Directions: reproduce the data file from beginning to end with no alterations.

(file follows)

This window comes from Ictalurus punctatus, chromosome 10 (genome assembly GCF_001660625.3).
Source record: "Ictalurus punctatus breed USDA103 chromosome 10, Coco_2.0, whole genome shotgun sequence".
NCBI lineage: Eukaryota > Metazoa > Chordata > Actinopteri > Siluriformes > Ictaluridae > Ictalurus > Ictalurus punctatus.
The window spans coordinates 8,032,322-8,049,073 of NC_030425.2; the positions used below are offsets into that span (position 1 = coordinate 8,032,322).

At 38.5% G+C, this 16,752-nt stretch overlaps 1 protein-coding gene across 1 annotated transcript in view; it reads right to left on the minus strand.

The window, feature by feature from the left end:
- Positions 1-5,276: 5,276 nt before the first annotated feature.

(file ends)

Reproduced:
This window comes from Ictalurus punctatus, chromosome 10 (genome assembly GCF_001660625.3).
Source record: "Ictalurus punctatus breed USDA103 chromosome 10, Coco_2.0, whole genome shotgun sequence".
NCBI lineage: Eukaryota > Metazoa > Chordata > Actinopteri > Siluriformes > Ictaluridae > Ictalurus > Ictalurus punctatus.
The window spans coordinates 8,032,322-8,049,073 of NC_030425.2; the positions used below are offsets into that span (position 1 = coordinate 8,032,322).

At 38.5% G+C, this 16,752-nt stretch overlaps 1 protein-coding gene across 1 annotated transcript in view; it reads right to left on the minus strand.

The window, feature by feature from the left end:
- Positions 1-5,276: 5,276 nt before the first annotated feature.